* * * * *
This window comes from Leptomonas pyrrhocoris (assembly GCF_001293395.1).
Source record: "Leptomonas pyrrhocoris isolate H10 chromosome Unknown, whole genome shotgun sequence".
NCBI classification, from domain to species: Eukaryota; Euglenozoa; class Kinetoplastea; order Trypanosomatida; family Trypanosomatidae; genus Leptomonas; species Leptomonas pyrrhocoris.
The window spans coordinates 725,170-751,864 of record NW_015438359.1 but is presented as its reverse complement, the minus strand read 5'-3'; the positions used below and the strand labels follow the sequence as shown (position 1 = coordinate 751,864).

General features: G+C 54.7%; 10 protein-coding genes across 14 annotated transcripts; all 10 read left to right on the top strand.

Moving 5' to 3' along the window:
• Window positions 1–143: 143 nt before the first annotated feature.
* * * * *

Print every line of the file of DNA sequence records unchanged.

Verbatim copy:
This window comes from Leptomonas pyrrhocoris (assembly GCF_001293395.1).
Source record: "Leptomonas pyrrhocoris isolate H10 chromosome Unknown, whole genome shotgun sequence".
NCBI classification, from domain to species: Eukaryota; Euglenozoa; class Kinetoplastea; order Trypanosomatida; family Trypanosomatidae; genus Leptomonas; species Leptomonas pyrrhocoris.
The window spans coordinates 725,170-751,864 of record NW_015438359.1 but is presented as its reverse complement, the minus strand read 5'-3'; the positions used below and the strand labels follow the sequence as shown (position 1 = coordinate 751,864).

General features: G+C 54.7%; 10 protein-coding genes across 14 annotated transcripts; all 10 read left to right on the top strand.

Moving 5' to 3' along the window:
• Window positions 1–143: 143 nt before the first annotated feature.